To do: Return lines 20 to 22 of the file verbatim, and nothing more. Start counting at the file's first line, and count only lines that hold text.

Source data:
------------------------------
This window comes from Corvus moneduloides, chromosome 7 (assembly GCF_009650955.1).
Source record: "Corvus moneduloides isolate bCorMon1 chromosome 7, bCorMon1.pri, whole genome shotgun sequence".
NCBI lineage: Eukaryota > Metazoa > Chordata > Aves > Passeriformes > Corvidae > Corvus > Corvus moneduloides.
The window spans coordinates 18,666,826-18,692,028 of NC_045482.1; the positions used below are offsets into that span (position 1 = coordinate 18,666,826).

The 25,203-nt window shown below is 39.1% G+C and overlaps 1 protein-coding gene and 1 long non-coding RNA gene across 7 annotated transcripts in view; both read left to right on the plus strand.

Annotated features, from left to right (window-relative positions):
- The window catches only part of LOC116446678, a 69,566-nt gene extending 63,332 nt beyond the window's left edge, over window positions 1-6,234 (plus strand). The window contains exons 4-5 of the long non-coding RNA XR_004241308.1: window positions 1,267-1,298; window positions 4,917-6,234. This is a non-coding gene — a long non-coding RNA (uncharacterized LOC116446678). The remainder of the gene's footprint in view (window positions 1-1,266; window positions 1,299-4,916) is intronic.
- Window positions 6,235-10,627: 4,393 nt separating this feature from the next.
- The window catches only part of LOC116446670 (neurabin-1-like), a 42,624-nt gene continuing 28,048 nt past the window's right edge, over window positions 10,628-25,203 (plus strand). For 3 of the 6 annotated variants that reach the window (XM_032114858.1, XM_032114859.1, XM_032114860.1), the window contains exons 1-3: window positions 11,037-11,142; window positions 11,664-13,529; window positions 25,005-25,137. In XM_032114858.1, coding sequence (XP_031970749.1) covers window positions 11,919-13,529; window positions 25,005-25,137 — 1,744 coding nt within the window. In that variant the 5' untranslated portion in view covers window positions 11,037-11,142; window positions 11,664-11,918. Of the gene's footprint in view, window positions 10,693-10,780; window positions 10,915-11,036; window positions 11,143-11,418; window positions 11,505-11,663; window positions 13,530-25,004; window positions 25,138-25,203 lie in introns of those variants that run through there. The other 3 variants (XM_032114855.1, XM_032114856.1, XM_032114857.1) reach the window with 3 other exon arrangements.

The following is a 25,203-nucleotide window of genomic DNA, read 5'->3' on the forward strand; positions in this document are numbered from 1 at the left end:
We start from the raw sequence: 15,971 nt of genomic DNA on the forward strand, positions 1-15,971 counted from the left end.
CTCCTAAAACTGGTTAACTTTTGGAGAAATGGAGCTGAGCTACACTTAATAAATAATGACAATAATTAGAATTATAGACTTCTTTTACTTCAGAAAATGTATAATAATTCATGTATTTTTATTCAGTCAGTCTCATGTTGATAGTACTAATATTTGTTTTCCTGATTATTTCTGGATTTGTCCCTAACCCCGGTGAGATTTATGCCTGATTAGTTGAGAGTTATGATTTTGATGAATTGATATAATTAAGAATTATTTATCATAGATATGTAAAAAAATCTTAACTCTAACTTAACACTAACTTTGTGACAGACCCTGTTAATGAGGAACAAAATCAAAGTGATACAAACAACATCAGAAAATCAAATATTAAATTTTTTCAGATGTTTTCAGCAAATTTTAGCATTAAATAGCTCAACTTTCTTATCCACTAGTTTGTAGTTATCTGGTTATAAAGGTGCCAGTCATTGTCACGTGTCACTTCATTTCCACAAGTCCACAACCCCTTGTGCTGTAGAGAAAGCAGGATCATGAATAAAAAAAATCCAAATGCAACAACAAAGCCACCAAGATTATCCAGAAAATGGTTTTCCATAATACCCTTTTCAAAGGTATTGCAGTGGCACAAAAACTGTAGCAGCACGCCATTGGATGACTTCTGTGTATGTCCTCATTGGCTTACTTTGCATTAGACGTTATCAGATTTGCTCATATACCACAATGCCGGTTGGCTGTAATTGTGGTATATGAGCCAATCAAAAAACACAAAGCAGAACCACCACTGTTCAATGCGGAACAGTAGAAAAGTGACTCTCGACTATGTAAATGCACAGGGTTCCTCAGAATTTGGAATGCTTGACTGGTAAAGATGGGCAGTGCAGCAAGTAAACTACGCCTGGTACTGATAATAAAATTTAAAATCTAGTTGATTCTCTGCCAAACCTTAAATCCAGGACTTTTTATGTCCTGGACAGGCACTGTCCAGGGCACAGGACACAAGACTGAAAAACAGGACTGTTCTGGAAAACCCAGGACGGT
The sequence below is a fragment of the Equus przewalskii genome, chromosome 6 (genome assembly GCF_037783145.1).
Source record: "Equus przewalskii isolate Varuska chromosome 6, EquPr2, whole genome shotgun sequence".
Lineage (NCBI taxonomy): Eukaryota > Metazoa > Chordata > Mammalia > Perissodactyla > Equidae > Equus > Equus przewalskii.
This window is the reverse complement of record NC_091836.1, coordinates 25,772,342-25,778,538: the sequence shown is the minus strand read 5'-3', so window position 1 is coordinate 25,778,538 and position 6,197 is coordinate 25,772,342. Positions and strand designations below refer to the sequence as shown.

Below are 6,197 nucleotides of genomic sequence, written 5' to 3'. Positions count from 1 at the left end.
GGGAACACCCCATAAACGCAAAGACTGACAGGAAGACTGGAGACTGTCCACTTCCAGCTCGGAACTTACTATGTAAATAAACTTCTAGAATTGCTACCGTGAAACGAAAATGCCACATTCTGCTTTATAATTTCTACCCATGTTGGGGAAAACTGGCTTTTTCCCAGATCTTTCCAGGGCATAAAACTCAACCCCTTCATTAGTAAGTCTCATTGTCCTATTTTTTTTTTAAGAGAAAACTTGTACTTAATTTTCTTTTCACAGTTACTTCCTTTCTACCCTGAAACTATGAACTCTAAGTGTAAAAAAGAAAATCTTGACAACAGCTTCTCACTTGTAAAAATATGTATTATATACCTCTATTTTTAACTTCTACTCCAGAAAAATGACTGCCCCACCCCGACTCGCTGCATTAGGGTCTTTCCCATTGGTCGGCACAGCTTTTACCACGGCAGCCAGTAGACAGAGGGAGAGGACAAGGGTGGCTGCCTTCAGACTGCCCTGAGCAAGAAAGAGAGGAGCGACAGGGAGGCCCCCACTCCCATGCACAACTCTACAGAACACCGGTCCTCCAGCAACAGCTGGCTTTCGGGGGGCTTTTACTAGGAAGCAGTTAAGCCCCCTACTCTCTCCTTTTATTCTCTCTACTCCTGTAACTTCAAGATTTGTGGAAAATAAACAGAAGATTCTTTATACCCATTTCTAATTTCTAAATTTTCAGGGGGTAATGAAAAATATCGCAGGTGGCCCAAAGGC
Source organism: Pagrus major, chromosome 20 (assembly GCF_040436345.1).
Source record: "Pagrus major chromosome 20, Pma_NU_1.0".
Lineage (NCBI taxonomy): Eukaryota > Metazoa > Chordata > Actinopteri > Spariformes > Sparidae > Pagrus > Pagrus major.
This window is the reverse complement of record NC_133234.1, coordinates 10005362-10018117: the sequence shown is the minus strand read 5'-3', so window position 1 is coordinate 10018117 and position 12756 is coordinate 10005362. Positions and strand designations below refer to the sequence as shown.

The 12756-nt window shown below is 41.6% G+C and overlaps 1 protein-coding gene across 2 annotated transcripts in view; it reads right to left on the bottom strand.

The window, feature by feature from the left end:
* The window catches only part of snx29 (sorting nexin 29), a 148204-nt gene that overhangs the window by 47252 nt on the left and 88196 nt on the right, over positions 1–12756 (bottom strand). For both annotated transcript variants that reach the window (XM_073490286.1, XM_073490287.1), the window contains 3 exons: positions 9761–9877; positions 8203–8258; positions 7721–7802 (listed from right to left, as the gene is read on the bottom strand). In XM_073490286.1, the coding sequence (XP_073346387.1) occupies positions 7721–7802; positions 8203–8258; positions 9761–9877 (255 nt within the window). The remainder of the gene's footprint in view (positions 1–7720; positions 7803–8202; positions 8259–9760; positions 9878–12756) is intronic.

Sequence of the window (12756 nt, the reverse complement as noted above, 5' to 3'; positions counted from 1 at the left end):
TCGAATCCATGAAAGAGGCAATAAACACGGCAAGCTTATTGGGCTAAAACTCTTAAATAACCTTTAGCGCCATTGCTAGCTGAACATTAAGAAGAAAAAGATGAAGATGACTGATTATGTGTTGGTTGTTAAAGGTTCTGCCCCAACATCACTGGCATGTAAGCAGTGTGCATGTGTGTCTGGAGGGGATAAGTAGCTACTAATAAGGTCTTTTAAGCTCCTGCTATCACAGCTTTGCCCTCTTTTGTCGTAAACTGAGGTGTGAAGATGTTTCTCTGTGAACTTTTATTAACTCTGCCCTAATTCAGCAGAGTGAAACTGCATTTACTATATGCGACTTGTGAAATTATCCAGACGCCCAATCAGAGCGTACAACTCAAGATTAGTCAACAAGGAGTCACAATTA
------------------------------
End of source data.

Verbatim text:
Source record: "Pagrus major chromosome 20, Pma_NU_1.0".
Lineage (NCBI taxonomy): Eukaryota > Metazoa > Chordata > Actinopteri > Spariformes > Sparidae > Pagrus > Pagrus major.
This window is the reverse complement of record NC_133234.1, coordinates 10005362-10018117: the sequence shown is the minus strand read 5'-3', so window position 1 is coordinate 10018117 and position 12756 is coordinate 10005362. Positions and strand designations below refer to the sequence as shown.